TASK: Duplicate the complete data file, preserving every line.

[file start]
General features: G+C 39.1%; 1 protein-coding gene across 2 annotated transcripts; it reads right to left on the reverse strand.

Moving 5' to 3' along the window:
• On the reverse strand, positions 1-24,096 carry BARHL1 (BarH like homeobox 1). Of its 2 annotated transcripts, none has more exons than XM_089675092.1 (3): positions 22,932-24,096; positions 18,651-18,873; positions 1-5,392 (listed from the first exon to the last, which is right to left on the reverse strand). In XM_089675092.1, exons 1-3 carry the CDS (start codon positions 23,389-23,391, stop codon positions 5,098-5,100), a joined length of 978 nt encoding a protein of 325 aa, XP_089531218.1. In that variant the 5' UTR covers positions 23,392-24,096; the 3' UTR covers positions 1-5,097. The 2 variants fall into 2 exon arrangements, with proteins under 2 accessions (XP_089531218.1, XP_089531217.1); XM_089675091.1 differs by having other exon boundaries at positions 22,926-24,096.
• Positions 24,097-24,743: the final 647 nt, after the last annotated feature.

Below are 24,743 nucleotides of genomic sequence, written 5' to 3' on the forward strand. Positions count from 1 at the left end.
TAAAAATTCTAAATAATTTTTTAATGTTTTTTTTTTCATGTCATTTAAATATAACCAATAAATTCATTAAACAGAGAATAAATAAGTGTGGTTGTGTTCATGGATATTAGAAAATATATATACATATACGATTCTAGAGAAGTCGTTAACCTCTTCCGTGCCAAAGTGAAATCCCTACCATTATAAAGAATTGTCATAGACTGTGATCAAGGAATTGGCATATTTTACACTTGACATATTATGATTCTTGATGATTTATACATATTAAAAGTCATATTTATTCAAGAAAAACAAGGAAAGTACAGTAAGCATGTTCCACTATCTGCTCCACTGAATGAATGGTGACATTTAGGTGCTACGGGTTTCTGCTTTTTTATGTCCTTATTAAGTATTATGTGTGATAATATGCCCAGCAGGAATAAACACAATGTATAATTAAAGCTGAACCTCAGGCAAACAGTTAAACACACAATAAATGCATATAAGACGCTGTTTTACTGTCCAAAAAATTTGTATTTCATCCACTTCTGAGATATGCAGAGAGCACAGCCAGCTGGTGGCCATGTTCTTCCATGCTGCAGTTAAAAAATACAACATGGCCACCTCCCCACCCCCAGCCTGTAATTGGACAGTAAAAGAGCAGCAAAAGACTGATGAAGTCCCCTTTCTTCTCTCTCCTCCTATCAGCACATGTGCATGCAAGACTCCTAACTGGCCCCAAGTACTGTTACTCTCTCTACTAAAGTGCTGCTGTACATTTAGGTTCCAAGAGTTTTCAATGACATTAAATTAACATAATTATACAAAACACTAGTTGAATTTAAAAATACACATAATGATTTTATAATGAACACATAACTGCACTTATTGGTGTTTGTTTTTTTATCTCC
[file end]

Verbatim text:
General features: G+C 39.1%; 1 protein-coding gene across 2 annotated transcripts; it reads right to left on the reverse strand.

Moving 5' to 3' along the window:
• On the reverse strand, positions 1-24,096 carry BARHL1 (BarH like homeobox 1). Of its 2 annotated transcripts, none has more exons than XM_089675092.1 (3): positions 22,932-24,096; positions 18,651-18,873; positions 1-5,392 (listed from the first exon to the last, which is right to left on the reverse strand). In XM_089675092.1, exons 1-3 carry the CDS (start codon positions 23,389-23,391, stop codon positions 5,098-5,100), a joined length of 978 nt encoding a protein of 325 aa, XP_089531218.1. In that variant the 5' UTR covers positions 23,392-24,096; the 3' UTR covers positions 1-5,097. The 2 variants fall into 2 exon arrangements, with proteins under 2 accessions (XP_089531218.1, XP_089531217.1); XM_089675091.1 differs by having other exon boundaries at positions 22,926-24,096.
• Positions 24,097-24,743: the final 647 nt, after the last annotated feature.

Below are 24,743 nucleotides of genomic sequence, written 5' to 3' on the forward strand. Positions count from 1 at the left end.
TAAAAATTCTAAATAATTTTTTAATGTTTTTTTTTTCATGTCATTTAAATATAACCAATAAATTCATTAAACAGAGAATAAATAAGTGTGGTTGTGTTCATGGATATTAGAAAATATATATACATATACGATTCTAGAGAAGTCGTTAACCTCTTCCGTGCCAAAGTGAAATCCCTACCATTATAAAGAATTGTCATAGACTGTGATCAAGGAATTGGCATATTTTACACTTGACATATTATGATTCTTGATGATTTATACATATTAAAAGTCATATTTATTCAAGAAAAACAAGGAAAGTACAGTAAGCATGTTCCACTATCTGCTCCACTGAATGAATGGTGACATTTAGGTGCTACGGGTTTCTGCTTTTTTATGTCCTTATTAAGTATTATGTGTGATAATATGCCCAGCAGGAATAAACACAATGTATAATTAAAGCTGAACCTCAGGCAAACAGTTAAACACACAATAAATGCATATAAGACGCTGTTTTACTGTCCAAAAAATTTGTATTTCATCCACTTCTGAGATATGCAGAGAGCACAGCCAGCTGGTGGCCATGTTCTTCCATGCTGCAGTTAAAAAATACAACATGGCCACCTCCCCACCCCCAGCCTGTAATTGGACAGTAAAAGAGCAGCAAAAGACTGATGAAGTCCCCTTTCTTCTCTCTCCTCCTATCAGCACATGTGCATGCAAGACTCCTAACTGGCCCCAAGTACTGTTACTCTCTCTACTAAAGTGCTGCTGTACATTTAGGTTCCAAGAGTTTTCAATGACATTAAATTAACATAATTATACAAAACACTAGTTGAATTTAAAAATACACATAATGATTTTATAATGAACACATAACTGCACTTATTGGTGTTTGTTTTTTTATCTCC